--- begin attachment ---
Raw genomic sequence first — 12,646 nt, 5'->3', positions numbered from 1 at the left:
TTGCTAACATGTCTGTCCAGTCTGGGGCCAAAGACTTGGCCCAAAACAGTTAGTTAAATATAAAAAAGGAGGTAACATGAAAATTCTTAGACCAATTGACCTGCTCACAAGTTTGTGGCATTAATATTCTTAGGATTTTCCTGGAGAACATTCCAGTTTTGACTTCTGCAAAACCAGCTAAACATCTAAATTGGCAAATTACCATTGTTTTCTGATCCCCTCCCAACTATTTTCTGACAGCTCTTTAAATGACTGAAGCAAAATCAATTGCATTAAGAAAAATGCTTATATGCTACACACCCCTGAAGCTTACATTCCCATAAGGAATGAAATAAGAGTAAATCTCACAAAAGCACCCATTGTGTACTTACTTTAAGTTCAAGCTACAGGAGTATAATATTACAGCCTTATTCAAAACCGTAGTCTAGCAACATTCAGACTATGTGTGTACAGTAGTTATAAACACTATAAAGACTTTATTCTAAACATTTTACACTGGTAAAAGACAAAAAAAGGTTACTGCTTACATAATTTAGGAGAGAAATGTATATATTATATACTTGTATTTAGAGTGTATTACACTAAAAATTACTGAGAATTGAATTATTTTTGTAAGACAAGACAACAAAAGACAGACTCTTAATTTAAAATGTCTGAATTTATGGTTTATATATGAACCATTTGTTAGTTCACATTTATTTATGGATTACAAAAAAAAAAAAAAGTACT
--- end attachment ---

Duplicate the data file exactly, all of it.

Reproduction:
Raw genomic sequence first — 12,646 nt, 5'->3', positions numbered from 1 at the left:
TTGCTAACATGTCTGTCCAGTCTGGGGCCAAAGACTTGGCCCAAAACAGTTAGTTAAATATAAAAAAGGAGGTAACATGAAAATTCTTAGACCAATTGACCTGCTCACAAGTTTGTGGCATTAATATTCTTAGGATTTTCCTGGAGAACATTCCAGTTTTGACTTCTGCAAAACCAGCTAAACATCTAAATTGGCAAATTACCATTGTTTTCTGATCCCCTCCCAACTATTTTCTGACAGCTCTTTAAATGACTGAAGCAAAATCAATTGCATTAAGAAAAATGCTTATATGCTACACACCCCTGAAGCTTACATTCCCATAAGGAATGAAATAAGAGTAAATCTCACAAAAGCACCCATTGTGTACTTACTTTAAGTTCAAGCTACAGGAGTATAATATTACAGCCTTATTCAAAACCGTAGTCTAGCAACATTCAGACTATGTGTGTACAGTAGTTATAAACACTATAAAGACTTTATTCTAAACATTTTACACTGGTAAAAGACAAAAAAAGGTTACTGCTTACATAATTTAGGAGAGAAATGTATATATTATATACTTGTATTTAGAGTGTATTACACTAAAAATTACTGAGAATTGAATTATTTTTGTAAGACAAGACAACAAAAGACAGACTCTTAATTTAAAATGTCTGAATTTATGGTTTATATATGAACCATTTGTTAGTTCACATTTATTTATGGATTACAAAAAAAAAAAAAAGTACT